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Traffic HEAT program begins today
Law enforcement will be looking out for dangerous, aggressive and high-speed drivers
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As the summer season kicks off, motorists should mind their speed on Georgia highways.

Starting today, law enforcement statewide will tighten its watch of the roads through a campaign known as “100 Days of Summer HEAT.” HEAT stands for “Highway Enforcement of Aggressive Traffic.”

This will be the eighth straight year police officers and state troopers will crack down on dangerous, aggressive and high-speed drivers, as well as “motorists who still insist on texting while driving,” said Harris Blackwood, director of the Governor’s Office of Highway Safety.

“These are the people making Georgia’s roadways dangerous for everyone,” he added.

The summer campaign “remains an important addition to our list of proven life-saving countermeasures,” Blackwood said.

It spans two notoriously busy highway times, Memorial Day and July Fourth holidays. Otherwise, drivers hit the roads in the summer months for vacations, day trips and other getaways — and with gas prices expected to drop, the temptation to press the pedal could heighten.

In the Hall County area, Lake Lanier typically is a big tourist draw.

The Georgia Department of Public Safety hasn’t released its holiday forecast on the number of wrecks and fatalities on state roads.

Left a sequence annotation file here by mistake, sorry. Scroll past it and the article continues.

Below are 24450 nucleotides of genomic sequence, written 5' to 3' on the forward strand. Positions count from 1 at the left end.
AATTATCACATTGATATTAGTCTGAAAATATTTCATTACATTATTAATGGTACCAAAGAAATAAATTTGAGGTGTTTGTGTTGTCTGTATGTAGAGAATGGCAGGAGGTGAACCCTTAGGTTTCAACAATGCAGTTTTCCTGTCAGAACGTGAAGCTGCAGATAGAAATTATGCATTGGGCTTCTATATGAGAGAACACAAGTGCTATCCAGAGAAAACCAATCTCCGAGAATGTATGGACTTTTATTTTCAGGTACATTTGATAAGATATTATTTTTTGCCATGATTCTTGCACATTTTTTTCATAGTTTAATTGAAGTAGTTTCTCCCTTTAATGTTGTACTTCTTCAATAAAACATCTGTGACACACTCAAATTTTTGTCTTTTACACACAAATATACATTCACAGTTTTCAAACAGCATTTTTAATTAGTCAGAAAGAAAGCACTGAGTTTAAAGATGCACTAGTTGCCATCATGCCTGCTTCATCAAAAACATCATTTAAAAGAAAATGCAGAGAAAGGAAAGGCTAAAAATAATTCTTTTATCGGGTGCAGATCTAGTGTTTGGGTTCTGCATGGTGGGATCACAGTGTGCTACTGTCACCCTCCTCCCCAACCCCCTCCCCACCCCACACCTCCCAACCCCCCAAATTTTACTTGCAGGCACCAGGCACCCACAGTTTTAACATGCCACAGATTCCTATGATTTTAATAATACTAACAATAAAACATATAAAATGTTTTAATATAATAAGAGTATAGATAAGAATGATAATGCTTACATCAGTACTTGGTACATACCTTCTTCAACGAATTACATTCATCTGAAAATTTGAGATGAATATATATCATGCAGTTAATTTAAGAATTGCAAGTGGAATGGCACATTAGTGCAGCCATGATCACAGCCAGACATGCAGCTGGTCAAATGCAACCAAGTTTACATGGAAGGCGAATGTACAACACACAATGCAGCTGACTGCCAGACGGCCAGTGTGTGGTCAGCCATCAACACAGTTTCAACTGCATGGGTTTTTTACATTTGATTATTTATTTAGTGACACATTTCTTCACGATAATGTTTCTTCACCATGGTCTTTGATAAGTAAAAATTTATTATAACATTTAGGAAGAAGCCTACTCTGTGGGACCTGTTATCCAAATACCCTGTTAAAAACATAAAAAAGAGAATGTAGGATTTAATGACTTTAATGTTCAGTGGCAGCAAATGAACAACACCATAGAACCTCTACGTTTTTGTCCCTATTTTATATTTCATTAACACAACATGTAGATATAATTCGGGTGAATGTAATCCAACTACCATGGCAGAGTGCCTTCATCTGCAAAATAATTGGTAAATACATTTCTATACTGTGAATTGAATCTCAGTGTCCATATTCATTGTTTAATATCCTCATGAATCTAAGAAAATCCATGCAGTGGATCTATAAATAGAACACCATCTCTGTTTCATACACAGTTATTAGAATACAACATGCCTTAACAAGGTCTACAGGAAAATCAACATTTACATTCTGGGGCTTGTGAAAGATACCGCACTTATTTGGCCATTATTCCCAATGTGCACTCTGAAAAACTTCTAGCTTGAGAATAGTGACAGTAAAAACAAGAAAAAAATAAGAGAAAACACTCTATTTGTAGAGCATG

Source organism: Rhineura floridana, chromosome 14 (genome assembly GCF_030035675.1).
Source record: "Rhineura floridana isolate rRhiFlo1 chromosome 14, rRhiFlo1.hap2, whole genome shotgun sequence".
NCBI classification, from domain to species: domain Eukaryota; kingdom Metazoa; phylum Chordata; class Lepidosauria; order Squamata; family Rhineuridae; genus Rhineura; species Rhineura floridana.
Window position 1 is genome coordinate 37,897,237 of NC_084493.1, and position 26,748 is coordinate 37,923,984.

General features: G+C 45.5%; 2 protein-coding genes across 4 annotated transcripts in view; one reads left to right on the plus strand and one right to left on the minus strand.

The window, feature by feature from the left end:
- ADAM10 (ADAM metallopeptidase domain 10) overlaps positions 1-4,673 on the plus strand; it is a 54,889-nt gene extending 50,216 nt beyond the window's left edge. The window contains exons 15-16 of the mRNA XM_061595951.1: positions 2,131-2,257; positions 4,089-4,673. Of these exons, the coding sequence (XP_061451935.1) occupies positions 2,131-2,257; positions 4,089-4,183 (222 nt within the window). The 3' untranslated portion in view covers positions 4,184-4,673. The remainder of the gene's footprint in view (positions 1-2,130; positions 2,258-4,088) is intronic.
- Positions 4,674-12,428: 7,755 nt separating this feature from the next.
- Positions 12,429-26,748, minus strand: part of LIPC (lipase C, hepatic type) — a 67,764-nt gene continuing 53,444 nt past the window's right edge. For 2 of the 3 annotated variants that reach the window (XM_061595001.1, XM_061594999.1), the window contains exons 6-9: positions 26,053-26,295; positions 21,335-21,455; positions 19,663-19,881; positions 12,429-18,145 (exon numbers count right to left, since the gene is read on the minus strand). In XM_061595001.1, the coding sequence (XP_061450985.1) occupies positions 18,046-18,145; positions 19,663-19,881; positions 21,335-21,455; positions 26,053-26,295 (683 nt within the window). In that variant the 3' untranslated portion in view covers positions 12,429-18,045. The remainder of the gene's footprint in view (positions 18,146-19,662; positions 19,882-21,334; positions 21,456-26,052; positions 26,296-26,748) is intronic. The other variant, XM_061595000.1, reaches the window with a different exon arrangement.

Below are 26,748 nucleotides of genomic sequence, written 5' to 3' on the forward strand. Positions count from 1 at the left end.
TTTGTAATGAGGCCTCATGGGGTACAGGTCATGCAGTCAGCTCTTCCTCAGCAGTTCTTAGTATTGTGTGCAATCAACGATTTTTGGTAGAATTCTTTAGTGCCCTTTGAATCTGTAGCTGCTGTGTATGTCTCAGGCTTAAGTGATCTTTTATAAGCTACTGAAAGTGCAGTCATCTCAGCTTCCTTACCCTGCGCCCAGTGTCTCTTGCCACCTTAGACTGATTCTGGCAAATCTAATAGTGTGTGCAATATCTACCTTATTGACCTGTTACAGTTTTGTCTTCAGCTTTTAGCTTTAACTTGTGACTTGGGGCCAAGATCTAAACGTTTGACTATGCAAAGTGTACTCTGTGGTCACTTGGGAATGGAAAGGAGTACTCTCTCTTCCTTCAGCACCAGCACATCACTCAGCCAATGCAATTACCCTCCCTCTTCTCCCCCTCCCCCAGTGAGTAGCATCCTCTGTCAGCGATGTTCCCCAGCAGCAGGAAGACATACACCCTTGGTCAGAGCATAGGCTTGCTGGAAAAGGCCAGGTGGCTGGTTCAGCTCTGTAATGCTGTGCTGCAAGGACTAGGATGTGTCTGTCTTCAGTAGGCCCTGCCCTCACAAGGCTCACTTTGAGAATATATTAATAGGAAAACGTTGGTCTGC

Last year, traffic estimates from the Crash Reporting Unit at the Georgia Department of Transportation and the Georgia State Patrol were for 1,972 traffic crashes, 696 injuries and 15 traffic deaths during the 78-hour reporting period for the Memorial Day weekend.

The Governor’s Office of Highway Safety is launching the summer campaign, as it has in the past, as part of another safety initiative, “Click It or Ticket.”

That effort calls for police agencies running road checks, starting today and running through the Memorial Day travel period, to see if drivers and passengers are buckling up when they get into vehicles.

“At its core, HEAT is an enforcement campaign, so that means if you’re speeding, you’ll be cited,” Blackwood said. “If you fail to properly buckle your safety belt or that of your child, you will be cited. And we can guarantee that if you’re cited for drunk driving, you’ll go straight to jail.”

In 2009, 452 Georgians died in traffic crashes because they did not buckle up.

State officials and law enforcement are holding news conferences across the state to proclaim the safety message, including Dahlonega on Friday.

The event will take place at North Georgia College & State University’s Pine Valley Pavilion, 3767 Dawsonville Highway, at 1 p.m.

Officers from the Appalachian Trail Traffic Enforcement Network and state troopers will attend.

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